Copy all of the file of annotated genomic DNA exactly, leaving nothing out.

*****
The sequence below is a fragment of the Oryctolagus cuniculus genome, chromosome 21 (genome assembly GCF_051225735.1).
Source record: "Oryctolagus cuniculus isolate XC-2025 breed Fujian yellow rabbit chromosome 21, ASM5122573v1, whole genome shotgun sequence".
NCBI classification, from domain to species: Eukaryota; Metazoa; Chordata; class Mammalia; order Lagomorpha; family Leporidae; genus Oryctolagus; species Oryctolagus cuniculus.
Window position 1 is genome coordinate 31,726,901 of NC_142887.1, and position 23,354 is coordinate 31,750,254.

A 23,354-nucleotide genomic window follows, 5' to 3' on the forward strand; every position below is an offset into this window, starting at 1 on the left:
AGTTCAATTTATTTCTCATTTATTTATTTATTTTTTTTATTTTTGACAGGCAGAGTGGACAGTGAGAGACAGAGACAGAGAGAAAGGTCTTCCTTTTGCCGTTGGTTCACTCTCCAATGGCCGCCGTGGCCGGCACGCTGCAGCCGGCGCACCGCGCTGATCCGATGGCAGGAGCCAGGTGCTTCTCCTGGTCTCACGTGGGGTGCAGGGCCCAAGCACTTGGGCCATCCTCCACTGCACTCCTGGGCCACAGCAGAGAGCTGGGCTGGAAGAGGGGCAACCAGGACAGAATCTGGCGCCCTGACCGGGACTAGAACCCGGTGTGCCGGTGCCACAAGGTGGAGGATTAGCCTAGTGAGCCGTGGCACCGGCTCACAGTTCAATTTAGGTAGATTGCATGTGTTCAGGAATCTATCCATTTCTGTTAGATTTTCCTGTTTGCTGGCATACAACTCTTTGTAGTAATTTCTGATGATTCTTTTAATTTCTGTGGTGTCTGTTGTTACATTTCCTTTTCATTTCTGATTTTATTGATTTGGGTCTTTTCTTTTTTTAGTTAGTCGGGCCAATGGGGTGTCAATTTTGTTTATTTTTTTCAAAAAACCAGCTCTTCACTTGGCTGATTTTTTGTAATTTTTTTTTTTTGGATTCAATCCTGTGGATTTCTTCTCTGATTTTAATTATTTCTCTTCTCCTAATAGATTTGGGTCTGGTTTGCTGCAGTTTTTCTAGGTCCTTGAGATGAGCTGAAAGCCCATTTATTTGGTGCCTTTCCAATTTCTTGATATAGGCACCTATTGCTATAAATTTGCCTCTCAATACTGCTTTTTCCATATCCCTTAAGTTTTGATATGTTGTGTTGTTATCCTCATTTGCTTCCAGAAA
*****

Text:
The sequence below is a fragment of the Oryctolagus cuniculus genome, chromosome 21 (genome assembly GCF_051225735.1).
Source record: "Oryctolagus cuniculus isolate XC-2025 breed Fujian yellow rabbit chromosome 21, ASM5122573v1, whole genome shotgun sequence".
NCBI classification, from domain to species: Eukaryota; Metazoa; Chordata; class Mammalia; order Lagomorpha; family Leporidae; genus Oryctolagus; species Oryctolagus cuniculus.
Window position 1 is genome coordinate 31,726,901 of NC_142887.1, and position 23,354 is coordinate 31,750,254.

A 23,354-nucleotide genomic window follows, 5' to 3' on the forward strand; every position below is an offset into this window, starting at 1 on the left:
AGTTCAATTTATTTCTCATTTATTTATTTATTTTTTTTATTTTTGACAGGCAGAGTGGACAGTGAGAGACAGAGACAGAGAGAAAGGTCTTCCTTTTGCCGTTGGTTCACTCTCCAATGGCCGCCGTGGCCGGCACGCTGCAGCCGGCGCACCGCGCTGATCCGATGGCAGGAGCCAGGTGCTTCTCCTGGTCTCACGTGGGGTGCAGGGCCCAAGCACTTGGGCCATCCTCCACTGCACTCCTGGGCCACAGCAGAGAGCTGGGCTGGAAGAGGGGCAACCAGGACAGAATCTGGCGCCCTGACCGGGACTAGAACCCGGTGTGCCGGTGCCACAAGGTGGAGGATTAGCCTAGTGAGCCGTGGCACCGGCTCACAGTTCAATTTAGGTAGATTGCATGTGTTCAGGAATCTATCCATTTCTGTTAGATTTTCCTGTTTGCTGGCATACAACTCTTTGTAGTAATTTCTGATGATTCTTTTAATTTCTGTGGTGTCTGTTGTTACATTTCCTTTTCATTTCTGATTTTATTGATTTGGGTCTTTTCTTTTTTTAGTTAGTCGGGCCAATGGGGTGTCAATTTTGTTTATTTTTTTCAAAAAACCAGCTCTTCACTTGGCTGATTTTTTGTAATTTTTTTTTTTTGGATTCAATCCTGTGGATTTCTTCTCTGATTTTAATTATTTCTCTTCTCCTAATAGATTTGGGTCTGGTTTGCTGCAGTTTTTCTAGGTCCTTGAGATGAGCTGAAAGCCCATTTATTTGGTGCCTTTCCAATTTCTTGATATAGGCACCTATTGCTATAAATTTGCCTCTCAATACTGCTTTTTCCATATCCCTTAAGTTTTGATATGTTGTGTTGTTATCCTCATTTGCTTCCAGAAA